The county border runs along the summit, but the West Worcestershire constituency, which stretches to the north and west of the hills, runs up the River Teme valley to the town of Tenbury Wells, and then as far north as villages such as Bayton and Mamble, which have Dudley postcodes. The four main towns of Malvern, Pershore, Upton upon Severn and Tenbury Wells are complemented by more than 70 different parishes, all with their own charms. It is particularly worth noting that the great English composer Elgar was born at Lower Broadheath. Throughout his life he drew musical inspiration from the scenery and landscape of the Malvern hills.

Food production is important locally. I have mentioned the asparagus crop, but visitors can also eat delicious local cherries, apples and pears, and enjoy locally raised chickens, eggs, turkeys, geese, beef, pork and lamb. To drink with that, they can enjoy the pure Malvern water, or beer, cider or locally produced wine. I am sure that other hon. Members will want to join me in my efforts in this place to promote our wonderful local food.

Visitors can buy locally produced milk and honey as well, but in this afternoon's debate on poverty, I want to use this opportunity to highlight some of the causes of poverty in West Worcestershire. I was delighted to hear the Minister mention drug use, which is not unknown in my constituency, particularly in some of the more deprived parts. I do not need to remind hon. Members of how badly drug use can ruin lives. I am particularly keen to use my time in the House to work with local residents, the police, charities and social enterprises to help people to tackle addiction and ensure that those who deal in drugs are shown no tolerance.

The population of West Worcestershire has one of the older demographic profiles in this country, and I want to raise some of the challenges of poverty among the elderly. I am keen for the Government to make progress on the issue of paying for long-term residential care. Many of my constituents worry about having to pay for their care or sell their homes in old age. I hope that we can support them with a voluntary insurance scheme and that the coalition Government come forward with other proposals that will help us all to afford the increasing cost of looking after our elderly citizens with dignity and respect.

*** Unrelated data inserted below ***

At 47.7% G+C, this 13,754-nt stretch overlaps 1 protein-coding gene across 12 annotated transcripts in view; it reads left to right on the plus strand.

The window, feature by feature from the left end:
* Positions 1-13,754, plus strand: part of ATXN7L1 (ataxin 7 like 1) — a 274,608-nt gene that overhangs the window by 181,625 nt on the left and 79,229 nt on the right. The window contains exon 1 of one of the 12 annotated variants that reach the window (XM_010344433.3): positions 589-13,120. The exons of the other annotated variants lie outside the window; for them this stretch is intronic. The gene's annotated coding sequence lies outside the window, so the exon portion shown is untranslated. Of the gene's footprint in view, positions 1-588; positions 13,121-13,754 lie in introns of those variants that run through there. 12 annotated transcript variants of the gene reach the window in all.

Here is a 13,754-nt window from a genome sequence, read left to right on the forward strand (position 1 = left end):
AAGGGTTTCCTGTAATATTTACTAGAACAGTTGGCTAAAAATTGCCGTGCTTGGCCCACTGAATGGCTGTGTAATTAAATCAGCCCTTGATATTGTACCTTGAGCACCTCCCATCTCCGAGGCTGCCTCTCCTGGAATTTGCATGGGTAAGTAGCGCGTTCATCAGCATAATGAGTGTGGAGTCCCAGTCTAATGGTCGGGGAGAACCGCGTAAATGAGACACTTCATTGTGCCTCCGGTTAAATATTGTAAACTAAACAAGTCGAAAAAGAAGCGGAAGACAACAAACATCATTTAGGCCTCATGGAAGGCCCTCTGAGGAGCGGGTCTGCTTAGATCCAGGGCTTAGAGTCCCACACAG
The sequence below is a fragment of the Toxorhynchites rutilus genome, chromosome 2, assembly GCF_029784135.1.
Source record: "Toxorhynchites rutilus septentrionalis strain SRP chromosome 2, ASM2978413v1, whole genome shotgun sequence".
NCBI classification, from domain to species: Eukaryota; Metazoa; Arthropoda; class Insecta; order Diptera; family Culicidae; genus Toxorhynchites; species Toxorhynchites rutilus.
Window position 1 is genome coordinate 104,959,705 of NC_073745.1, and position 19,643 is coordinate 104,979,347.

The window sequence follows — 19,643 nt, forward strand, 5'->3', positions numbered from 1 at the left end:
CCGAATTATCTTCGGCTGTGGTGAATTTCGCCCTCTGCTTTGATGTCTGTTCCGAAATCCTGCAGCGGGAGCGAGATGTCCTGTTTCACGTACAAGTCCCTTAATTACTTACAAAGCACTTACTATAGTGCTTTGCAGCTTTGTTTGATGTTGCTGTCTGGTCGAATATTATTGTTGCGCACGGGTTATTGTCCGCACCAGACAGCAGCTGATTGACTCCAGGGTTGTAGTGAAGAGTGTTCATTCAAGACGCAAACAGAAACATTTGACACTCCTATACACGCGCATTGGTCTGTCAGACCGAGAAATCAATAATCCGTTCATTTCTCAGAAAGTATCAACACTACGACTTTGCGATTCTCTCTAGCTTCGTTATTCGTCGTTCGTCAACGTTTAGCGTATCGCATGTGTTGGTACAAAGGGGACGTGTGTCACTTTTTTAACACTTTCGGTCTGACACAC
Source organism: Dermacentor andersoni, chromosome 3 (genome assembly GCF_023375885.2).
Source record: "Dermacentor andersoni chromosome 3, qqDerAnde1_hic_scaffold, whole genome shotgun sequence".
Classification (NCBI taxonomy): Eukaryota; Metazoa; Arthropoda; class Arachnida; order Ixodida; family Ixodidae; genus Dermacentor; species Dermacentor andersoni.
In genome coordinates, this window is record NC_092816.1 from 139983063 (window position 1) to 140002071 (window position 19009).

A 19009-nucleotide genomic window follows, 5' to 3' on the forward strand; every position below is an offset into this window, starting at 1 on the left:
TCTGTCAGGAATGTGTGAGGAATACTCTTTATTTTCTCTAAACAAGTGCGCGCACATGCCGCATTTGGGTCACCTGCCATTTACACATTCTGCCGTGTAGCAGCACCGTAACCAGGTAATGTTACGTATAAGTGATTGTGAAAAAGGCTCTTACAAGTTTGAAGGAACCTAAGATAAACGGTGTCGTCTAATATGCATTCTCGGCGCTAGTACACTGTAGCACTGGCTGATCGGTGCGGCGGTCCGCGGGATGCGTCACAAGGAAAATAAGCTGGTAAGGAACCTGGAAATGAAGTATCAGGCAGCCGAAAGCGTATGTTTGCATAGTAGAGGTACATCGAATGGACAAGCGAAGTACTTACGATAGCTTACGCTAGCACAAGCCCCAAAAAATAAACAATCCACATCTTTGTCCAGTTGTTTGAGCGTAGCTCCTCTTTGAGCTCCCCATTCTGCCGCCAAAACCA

Before coming into Parliament, I was a pension fund manager. One of the many scandalous legacies of the outgoing Government is the way in which they destroyed our private pension system, which used to be the envy of the world. However, the unfunded liability of the public pension system has increased enormously. We are all living longer, so the current situation is completely unsustainable. A pensioner in my constituency on modest savings who has lived responsibly and within her means all her life has to face an annual increase in her council tax, which is often due to the need for the local council and local police to make an ever greater provision for their future pension entitlements.

That results in real poverty for pensioners who have a small amount of savings and are thus unable to claim pension credit. These days, very few people in the private sector are saving enough for their greater longevity either. We are storing up terrible pensioner poverty for the future in this country. The Government have made a welcome start on tackling the fiscal deficit, but I hope that they and this Parliament can also begin to address the long-term pensions savings deficit in this country.

I am extremely grateful for the opportunity that you have given me to make my maiden speech in this important debate, Mr Deputy Speaker. I look forward to using my time in this House to serve the good people of West Worcestershire, both here at Westminster and in the local community, as the Government take on some of those long-term challenges.

1.57 pm

| Hansard